UK unemployment rate falls to five-year low
The number of people out of work in the UK fell by 133,000 to a fresh five-year low of 2.2 million in the three months to March, official figures show.
The jobless rate also fell to a five-year low of 6.8%, the Office for National Statistics (ONS) said.
The number of people in work rose to 30.43 million, the highest since records began in 1971, helped by a rise in self-employment.
Average earnings in the three months to March were up 1.7% from a year earlier.
The growth rate in wages - which includes bonuses - was unchanged from the previous month and was slower than analysts had expected.
However, with the inflation rate at 1.6% in March - as measured by the Consumer Prices Index (CPI) - it means earnings rose faster than inflation for the first time since 2010.
Excluding bonuses, earnings grew by 1.3% in the three months to March when compared with a year earlier.
Youth unemployment down
In all, 283,000 more people found work in the three-month period, which was the largest quarterly increase since records began in 1971.
The number of people working for themselves reached a record high of 4.55 million, with self-employment jumping by 183,000 in the quarter to March, compared with a rise of 375,000 over the past year.
The number of people claiming Jobseeker's Allowance in April fell by 25,100 to 1.12 million.
And the number of unemployed 16 to 24-year-olds fell by 48,000 to 868,000 - the lowest figure for five years.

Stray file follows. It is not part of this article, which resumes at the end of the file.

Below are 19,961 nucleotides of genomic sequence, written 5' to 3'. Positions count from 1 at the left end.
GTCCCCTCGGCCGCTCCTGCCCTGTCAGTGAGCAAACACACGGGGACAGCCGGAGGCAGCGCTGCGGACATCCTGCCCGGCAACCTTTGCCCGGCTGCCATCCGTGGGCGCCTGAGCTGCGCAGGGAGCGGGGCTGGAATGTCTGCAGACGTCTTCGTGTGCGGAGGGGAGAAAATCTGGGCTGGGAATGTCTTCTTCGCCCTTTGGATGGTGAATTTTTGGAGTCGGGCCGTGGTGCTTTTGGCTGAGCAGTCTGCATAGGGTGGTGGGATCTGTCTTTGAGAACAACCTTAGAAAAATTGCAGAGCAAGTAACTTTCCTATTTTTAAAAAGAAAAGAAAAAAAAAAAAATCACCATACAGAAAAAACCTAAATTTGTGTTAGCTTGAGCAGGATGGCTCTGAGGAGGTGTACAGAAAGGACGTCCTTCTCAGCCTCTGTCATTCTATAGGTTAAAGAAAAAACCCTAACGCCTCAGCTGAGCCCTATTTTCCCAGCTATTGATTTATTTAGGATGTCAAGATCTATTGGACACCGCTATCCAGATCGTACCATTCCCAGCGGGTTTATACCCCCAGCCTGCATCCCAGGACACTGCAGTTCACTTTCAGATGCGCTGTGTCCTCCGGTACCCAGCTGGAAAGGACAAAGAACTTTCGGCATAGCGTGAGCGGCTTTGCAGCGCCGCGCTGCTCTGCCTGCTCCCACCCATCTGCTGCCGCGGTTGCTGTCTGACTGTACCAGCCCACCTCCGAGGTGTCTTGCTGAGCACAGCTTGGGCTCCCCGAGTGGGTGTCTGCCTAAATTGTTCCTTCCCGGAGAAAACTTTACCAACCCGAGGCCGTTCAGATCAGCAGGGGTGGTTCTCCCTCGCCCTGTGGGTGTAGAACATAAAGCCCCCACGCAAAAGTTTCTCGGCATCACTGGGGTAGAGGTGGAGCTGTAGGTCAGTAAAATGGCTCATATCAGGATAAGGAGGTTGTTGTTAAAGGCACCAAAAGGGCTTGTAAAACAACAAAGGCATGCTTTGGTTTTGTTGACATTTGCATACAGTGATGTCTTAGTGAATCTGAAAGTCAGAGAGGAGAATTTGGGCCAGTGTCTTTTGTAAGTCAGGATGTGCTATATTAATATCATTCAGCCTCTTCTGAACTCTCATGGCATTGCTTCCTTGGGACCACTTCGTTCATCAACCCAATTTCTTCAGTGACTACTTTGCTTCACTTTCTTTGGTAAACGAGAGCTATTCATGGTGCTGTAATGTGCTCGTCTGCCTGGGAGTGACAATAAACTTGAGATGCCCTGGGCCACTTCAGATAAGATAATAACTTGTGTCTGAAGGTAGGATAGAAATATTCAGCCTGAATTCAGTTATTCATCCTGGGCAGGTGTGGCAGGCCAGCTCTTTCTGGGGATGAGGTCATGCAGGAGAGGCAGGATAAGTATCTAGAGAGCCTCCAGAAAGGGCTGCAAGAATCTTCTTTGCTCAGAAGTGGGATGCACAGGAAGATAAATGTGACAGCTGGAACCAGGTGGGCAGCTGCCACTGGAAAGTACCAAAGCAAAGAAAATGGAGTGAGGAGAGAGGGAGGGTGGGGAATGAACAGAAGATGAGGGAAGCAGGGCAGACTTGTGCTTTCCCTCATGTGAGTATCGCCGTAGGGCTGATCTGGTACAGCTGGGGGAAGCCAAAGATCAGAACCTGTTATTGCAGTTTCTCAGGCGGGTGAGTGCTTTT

"As the recovery takes hold, more people are able to get a job or set up their own business and become the employers of tomorrow," said Minister for Employment Esther McVey.
Prime Minister David Cameron tweeted: "There's more to do, but it's welcome unemployment is down again. More jobs means more financial security for people."
David Kern, chief economist at the British Chambers of Commerce (BCC), said that the UK labour market was continuing to strengthen.
"The figures continue to demonstrate the flexibility and resilience of the jobs market, which is a source of strength for the economy."
However, Jeremy Cook, chief economist at the currency company, World First, said the fact that average earnings were unchanged was disappointing.
"[This] outweighs any positive sentiment coming from the fall in the overall rate of unemployment to 6.8%," he said.
BNP Paribas UK economist David Tinsley added that the rise in employment was "disproportionately a self-employment story".
"The rise in people working as full-time employees is significantly less, at 0.3% on the quarter," he said.
"The proportion of people working part-time because they can't find a full-time job is now falling, but remains relatively high."
The number of people in full-time work rose 0.3% to reach 18.9 million, as opposed to 6.7 million in part-time work, a rise of 0.6% in the quarter.
During Prime Minister's questions in Parliament on Wednesday, Mr Cameron said that the number of people in full-time employment had risen.
"We are growing the economy and we've got more people in work," Mr Cameron said.
Mr Cameron added that increasing the number of apprenticeships was "an absolutely vital part of our long-term economic plan".
However, the Labour party said that hundreds of thousands of young people remained unemployed.
"While this fall in overall unemployment is welcome, today's figures show that young people and the long-term unemployed are being left behind," said Labour's shadow work and pensions secretary Rachel Reeves.
"Under David Cameron, over 850,000 young people are unemployed and there are still over 100,000 more people out of work for two years or more than in 2010," she added.